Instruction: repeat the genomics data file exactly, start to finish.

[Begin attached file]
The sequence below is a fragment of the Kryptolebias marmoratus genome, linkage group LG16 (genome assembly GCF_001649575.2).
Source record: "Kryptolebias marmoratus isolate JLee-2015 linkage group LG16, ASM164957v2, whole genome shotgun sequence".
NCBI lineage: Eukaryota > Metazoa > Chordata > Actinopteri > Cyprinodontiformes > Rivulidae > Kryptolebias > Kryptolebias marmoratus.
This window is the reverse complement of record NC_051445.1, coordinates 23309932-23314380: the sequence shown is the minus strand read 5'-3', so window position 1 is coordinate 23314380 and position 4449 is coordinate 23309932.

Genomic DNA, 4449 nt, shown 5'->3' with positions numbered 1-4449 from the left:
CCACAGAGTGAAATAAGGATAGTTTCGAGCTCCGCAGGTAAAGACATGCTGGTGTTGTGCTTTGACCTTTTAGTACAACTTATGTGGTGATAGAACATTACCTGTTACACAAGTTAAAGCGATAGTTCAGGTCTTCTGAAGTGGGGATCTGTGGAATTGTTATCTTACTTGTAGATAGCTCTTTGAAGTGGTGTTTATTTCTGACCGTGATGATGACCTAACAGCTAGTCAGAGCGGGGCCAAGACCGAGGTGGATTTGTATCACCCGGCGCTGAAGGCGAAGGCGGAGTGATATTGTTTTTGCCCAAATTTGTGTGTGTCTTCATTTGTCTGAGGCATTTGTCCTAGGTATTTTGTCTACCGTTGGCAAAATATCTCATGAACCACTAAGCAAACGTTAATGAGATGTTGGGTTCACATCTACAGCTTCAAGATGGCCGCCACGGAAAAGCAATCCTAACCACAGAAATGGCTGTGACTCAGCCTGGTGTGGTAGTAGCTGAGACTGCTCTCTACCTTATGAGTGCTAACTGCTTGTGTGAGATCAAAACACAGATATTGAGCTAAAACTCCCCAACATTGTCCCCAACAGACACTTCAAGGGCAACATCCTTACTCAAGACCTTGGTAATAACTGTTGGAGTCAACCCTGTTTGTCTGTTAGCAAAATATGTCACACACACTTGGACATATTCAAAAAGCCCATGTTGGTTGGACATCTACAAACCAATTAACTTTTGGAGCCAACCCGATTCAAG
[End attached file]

The sequence below is a fragment of the Kryptolebias marmoratus genome, linkage group LG16 (genome assembly GCF_001649575.2).
Source record: "Kryptolebias marmoratus isolate JLee-2015 linkage group LG16, ASM164957v2, whole genome shotgun sequence".
NCBI lineage: Eukaryota > Metazoa > Chordata > Actinopteri > Cyprinodontiformes > Rivulidae > Kryptolebias > Kryptolebias marmoratus.
This window is the reverse complement of record NC_051445.1, coordinates 23309932-23314380: the sequence shown is the minus strand read 5'-3', so window position 1 is coordinate 23314380 and position 4449 is coordinate 23309932.

Genomic DNA, 4449 nt, shown 5'->3' with positions numbered 1-4449 from the left:
CCACAGAGTGAAATAAGGATAGTTTCGAGCTCCGCAGGTAAAGACATGCTGGTGTTGTGCTTTGACCTTTTAGTACAACTTATGTGGTGATAGAACATTACCTGTTACACAAGTTAAAGCGATAGTTCAGGTCTTCTGAAGTGGGGATCTGTGGAATTGTTATCTTACTTGTAGATAGCTCTTTGAAGTGGTGTTTATTTCTGACCGTGATGATGACCTAACAGCTAGTCAGAGCGGGGCCAAGACCGAGGTGGATTTGTATCACCCGGCGCTGAAGGCGAAGGCGGAGTGATATTGTTTTTGCCCAAATTTGTGTGTGTCTTCATTTGTCTGAGGCATTTGTCCTAGGTATTTTGTCTACCGTTGGCAAAATATCTCATGAACCACTAAGCAAACGTTAATGAGATGTTGGGTTCACATCTACAGCTTCAAGATGGCCGCCACGGAAAAGCAATCCTAACCACAGAAATGGCTGTGACTCAGCCTGGTGTGGTAGTAGCTGAGACTGCTCTCTACCTTATGAGTGCTAACTGCTTGTGTGAGATCAAAACACAGATATTGAGCTAAAACTCCCCAACATTGTCCCCAACAGACACTTCAAGGGCAACATCCTTACTCAAGACCTTGGTAATAACTGTTGGAGTCAACCCTGTTTGTCTGTTAGCAAAATATGTCACACACACTTGGACATATTCAAAAAGCCCATGTTGGTTGGACATCTACAAACCAATTAACTTTTGGAGCCAACCCGATTCAAG